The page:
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  5. "What disease do I have?"

"What disease do I have?"

Translation:Cén galar atá orm?

May 10, 2015

12 Comments


https://www.duolingo.com/profile/soupandbread

Are 'cén' and 'cad é an' interchangeable? Just got marked wrong for Cad é an galar atá orm.


https://www.duolingo.com/profile/galaxyrocker

Not really. Cén is more like "Which". "Which disease do I have?" Look here


https://www.duolingo.com/profile/soupandbread

Cad é + noun with article can mean which also. I have always thought 'cén' simply a contraction of 'cad é an' (and more of a connacht thing). Seems it might be a bit more complex than that! (Thanks for all your help , by the way)


https://www.duolingo.com/profile/galaxyrocker

I have never seen cad é used as 'which', and no examples showed up on Teanglann. And cèn is a contraction of cé an; nothing to do with cad. céard, the form of' what' used in Connemara, is from Cé rud


https://www.duolingo.com/profile/soupandbread

The page you linked me to has 'which' as the 2nd usage of 'cad' (é + noun with article).


https://www.duolingo.com/profile/galaxyrocker

I know. And the only example it shows is Cad é an t-am é, which it has translated as 'What time is it?' Hardly seems like 'which' to me, and I'm much more inclined to trust Ó Dónaill.


https://www.duolingo.com/profile/soupandbread

In English you wouldn't say 'which time is it' but its kinda what you mean. For what reason can 'cad é an' not be used in a question such as the above? (What disease do I have?)


https://www.duolingo.com/profile/scilling

The explanation of Cad é an t-am é? being defined as “which” on the Gramadach na Gaeilge site is explained by looking at the original German-language version of that page here — the Irish question is translated into German as Welche Zeit ist es?, and welche is German for “which”. This is an example of an Irish → German → English translation that doesn’t match an Irish → English translation.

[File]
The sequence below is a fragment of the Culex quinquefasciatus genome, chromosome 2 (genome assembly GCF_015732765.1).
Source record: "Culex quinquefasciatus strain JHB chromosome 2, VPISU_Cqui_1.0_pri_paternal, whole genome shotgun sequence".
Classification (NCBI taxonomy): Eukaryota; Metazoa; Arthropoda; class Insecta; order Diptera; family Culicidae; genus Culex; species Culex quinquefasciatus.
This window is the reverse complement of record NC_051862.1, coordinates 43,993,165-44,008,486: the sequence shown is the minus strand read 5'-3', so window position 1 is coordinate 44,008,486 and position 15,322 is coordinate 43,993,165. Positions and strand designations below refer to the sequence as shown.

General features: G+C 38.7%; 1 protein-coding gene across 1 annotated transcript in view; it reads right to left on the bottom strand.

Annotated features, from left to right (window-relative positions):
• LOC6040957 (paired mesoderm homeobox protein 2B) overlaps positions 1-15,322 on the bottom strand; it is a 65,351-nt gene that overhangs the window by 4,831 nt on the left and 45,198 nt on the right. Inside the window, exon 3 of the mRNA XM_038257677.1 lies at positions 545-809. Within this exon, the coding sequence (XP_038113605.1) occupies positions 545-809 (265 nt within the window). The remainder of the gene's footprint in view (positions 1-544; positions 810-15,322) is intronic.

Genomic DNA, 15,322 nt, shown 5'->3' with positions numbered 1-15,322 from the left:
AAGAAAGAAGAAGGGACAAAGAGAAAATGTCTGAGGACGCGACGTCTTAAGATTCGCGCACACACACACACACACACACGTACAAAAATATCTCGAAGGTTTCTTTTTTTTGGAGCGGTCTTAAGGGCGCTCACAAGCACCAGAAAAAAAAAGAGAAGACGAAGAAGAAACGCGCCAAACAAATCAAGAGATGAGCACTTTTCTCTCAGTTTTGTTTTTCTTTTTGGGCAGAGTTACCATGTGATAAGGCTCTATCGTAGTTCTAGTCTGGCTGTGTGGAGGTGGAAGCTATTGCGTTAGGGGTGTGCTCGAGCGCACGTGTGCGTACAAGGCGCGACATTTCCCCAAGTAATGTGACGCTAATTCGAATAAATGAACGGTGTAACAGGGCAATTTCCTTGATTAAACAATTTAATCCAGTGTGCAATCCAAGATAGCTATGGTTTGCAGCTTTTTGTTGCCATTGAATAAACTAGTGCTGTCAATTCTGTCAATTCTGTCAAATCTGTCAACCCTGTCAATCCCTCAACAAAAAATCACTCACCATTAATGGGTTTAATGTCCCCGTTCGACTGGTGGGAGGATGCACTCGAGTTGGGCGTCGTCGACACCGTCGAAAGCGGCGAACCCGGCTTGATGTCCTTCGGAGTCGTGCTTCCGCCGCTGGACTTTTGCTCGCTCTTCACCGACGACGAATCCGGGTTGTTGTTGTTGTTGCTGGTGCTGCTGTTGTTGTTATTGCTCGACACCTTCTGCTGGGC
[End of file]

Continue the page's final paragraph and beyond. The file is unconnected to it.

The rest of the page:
Only one use of cad é for English “which” is identified in the NEID, in the sense of “the particular one/ones of” — for example, it shows “tell me which days you’re free” as being translatable to abair liom cad iad na laethanta a bhfuil tú saor. The “asking for identification, selection” sense of “which” (definition #5 on the NEID page) only offers cén and cé acu as translations, which is the sense that the sentence in this exercise would need.


https://www.duolingo.com/profile/soupandbread

OK, cheers. But to be clear, is 'Cad é an galar atá orm' a valid sentence? I know 'cad é an dath atá air' is ok so why not this?


https://www.duolingo.com/profile/scilling

It is a grammatically valid sentence, but it’s a translation of the slightly different sentence “What is the disease that I have?” rather than of “What disease do I have?”.


https://www.duolingo.com/profile/khmanuel

When do you use cen as opposed to cad?


https://www.duolingo.com/profile/scilling

I think of cén ( + an) as “which” and cad as “what”.

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